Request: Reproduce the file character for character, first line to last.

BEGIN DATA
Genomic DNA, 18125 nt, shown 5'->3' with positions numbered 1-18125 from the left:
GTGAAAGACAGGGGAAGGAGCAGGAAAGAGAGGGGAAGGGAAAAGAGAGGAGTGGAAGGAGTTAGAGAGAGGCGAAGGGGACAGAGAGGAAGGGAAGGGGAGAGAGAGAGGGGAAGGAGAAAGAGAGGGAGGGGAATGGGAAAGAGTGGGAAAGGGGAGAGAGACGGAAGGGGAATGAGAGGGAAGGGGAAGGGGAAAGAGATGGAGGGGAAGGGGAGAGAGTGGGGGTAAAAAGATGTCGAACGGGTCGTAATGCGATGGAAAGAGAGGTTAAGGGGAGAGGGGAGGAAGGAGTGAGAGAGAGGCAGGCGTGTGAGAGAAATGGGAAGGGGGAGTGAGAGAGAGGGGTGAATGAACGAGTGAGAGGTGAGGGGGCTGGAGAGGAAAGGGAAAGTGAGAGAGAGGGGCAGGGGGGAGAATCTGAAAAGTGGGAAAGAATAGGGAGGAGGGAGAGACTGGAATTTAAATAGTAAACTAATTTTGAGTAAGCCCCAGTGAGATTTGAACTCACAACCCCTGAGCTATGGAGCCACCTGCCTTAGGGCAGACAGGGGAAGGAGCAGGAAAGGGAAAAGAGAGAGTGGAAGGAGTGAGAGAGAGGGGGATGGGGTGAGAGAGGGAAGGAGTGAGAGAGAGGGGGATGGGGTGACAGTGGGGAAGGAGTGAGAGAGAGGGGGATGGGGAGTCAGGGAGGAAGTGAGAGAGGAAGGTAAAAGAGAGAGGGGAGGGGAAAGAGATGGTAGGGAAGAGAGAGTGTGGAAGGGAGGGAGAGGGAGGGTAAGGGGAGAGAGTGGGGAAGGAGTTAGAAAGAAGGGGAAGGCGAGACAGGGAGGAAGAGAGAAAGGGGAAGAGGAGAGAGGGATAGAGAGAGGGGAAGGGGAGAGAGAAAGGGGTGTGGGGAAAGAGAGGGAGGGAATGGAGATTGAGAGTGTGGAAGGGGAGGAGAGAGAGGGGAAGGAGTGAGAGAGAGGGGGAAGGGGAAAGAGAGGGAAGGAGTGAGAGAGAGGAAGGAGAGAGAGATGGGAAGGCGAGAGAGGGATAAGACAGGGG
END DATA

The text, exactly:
Genomic DNA, 18125 nt, shown 5'->3' with positions numbered 1-18125 from the left:
GTGAAAGACAGGGGAAGGAGCAGGAAAGAGAGGGGAAGGGAAAAGAGAGGAGTGGAAGGAGTTAGAGAGAGGCGAAGGGGACAGAGAGGAAGGGAAGGGGAGAGAGAGAGGGGAAGGAGAAAGAGAGGGAGGGGAATGGGAAAGAGTGGGAAAGGGGAGAGAGACGGAAGGGGAATGAGAGGGAAGGGGAAGGGGAAAGAGATGGAGGGGAAGGGGAGAGAGTGGGGGTAAAAAGATGTCGAACGGGTCGTAATGCGATGGAAAGAGAGGTTAAGGGGAGAGGGGAGGAAGGAGTGAGAGAGAGGCAGGCGTGTGAGAGAAATGGGAAGGGGGAGTGAGAGAGAGGGGTGAATGAACGAGTGAGAGGTGAGGGGGCTGGAGAGGAAAGGGAAAGTGAGAGAGAGGGGCAGGGGGGAGAATCTGAAAAGTGGGAAAGAATAGGGAGGAGGGAGAGACTGGAATTTAAATAGTAAACTAATTTTGAGTAAGCCCCAGTGAGATTTGAACTCACAACCCCTGAGCTATGGAGCCACCTGCCTTAGGGCAGACAGGGGAAGGAGCAGGAAAGGGAAAAGAGAGAGTGGAAGGAGTGAGAGAGAGGGGGATGGGGTGAGAGAGGGAAGGAGTGAGAGAGAGGGGGATGGGGTGACAGTGGGGAAGGAGTGAGAGAGAGGGGGATGGGGAGTCAGGGAGGAAGTGAGAGAGGAAGGTAAAAGAGAGAGGGGAGGGGAAAGAGATGGTAGGGAAGAGAGAGTGTGGAAGGGAGGGAGAGGGAGGGTAAGGGGAGAGAGTGGGGAAGGAGTTAGAAAGAAGGGGAAGGCGAGACAGGGAGGAAGAGAGAAAGGGGAAGAGGAGAGAGGGATAGAGAGAGGGGAAGGGGAGAGAGAAAGGGGTGTGGGGAAAGAGAGGGAGGGAATGGAGATTGAGAGTGTGGAAGGGGAGGAGAGAGAGGGGAAGGAGTGAGAGAGAGGGGGAAGGGGAAAGAGAGGGAAGGAGTGAGAGAGAGGAAGGAGAGAGAGATGGGAAGGCGAGAGAGGGATAAGACAGGGG